Intel’s on-demand TV dream is nearing reality, as sources close to the situation say CBS, News Corp. and Viacom have all signed onto the upcoming platform. The chip-maker is allegedly willing to pay up to 75 percent more than traditional cable rates—the offer is presumably the only possible way big cable companies would ever agree to such a service.
At the moment, no programming deals have been finalized, but having agreements in place is the first big step toward Intel’s streaming future. In order to actually get media companies to even listen, Intel has agreed to substantially raise subscriber fees. Another possible way Intel has lured companies over to its streaming service is preventing viewers from skipping commercials on the first run of a show, Reuters said.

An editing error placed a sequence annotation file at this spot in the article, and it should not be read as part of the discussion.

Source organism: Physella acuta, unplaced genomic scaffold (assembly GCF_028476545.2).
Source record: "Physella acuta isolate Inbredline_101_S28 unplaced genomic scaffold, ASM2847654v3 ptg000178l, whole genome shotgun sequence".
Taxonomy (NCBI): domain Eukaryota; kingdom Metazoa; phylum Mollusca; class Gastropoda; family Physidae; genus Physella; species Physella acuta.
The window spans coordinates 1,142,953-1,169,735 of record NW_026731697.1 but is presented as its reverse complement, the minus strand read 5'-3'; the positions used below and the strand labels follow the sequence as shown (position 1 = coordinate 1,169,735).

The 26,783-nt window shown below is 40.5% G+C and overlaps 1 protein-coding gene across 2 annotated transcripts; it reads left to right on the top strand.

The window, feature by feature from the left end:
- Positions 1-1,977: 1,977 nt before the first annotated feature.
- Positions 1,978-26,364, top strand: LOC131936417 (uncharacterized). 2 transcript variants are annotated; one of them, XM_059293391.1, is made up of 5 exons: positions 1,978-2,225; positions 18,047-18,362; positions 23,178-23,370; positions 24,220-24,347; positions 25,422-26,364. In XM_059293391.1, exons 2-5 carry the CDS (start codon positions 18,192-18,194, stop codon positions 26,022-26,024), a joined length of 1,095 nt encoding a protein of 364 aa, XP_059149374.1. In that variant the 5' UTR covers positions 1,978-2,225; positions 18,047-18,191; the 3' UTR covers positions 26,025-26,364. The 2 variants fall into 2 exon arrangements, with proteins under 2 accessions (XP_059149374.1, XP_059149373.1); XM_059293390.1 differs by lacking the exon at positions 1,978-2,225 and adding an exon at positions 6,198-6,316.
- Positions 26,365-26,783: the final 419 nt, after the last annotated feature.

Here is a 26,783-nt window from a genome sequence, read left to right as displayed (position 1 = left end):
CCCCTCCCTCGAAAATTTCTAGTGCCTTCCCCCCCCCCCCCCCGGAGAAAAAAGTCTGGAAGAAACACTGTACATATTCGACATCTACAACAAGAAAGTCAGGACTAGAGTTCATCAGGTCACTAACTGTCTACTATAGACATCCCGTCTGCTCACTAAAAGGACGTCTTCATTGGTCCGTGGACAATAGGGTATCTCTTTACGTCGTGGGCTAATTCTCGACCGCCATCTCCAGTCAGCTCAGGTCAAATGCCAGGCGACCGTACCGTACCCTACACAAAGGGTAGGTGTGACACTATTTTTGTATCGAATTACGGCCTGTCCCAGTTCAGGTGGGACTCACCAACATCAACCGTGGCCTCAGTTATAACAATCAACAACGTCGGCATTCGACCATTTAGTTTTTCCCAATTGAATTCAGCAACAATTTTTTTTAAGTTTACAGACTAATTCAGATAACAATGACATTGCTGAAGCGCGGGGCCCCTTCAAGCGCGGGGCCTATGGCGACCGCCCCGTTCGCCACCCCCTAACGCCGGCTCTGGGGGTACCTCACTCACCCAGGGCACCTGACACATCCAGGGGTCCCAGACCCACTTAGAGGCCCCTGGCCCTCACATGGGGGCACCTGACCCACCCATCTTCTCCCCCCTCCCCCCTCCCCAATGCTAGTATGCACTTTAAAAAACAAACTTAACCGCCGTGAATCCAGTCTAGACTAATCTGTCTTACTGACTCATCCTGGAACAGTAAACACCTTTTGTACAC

Prices charged by media companies often depend on how many viewers an operator has, with higher prices charged to newbies. Since Intel has zero viewers as of this writing, the company is getting its arm twisted into throwing gobs of cash around—all in the name of competition. If that’s what it takes to take on other set-top platforms such as Roku, Apple TV and others, Intel is clearly onboard.
Earlier this February, Intel CEO Erik Huggers announced Intel’s intentions of getting into the streaming market, calling it a “quality play.” Huggers has already stated that the upcoming service will charge a premium, and not merely be something cord-cutters can save on. The service is allegedly still slated to hit later this year, but a specific launch timeframe wasn’t shared.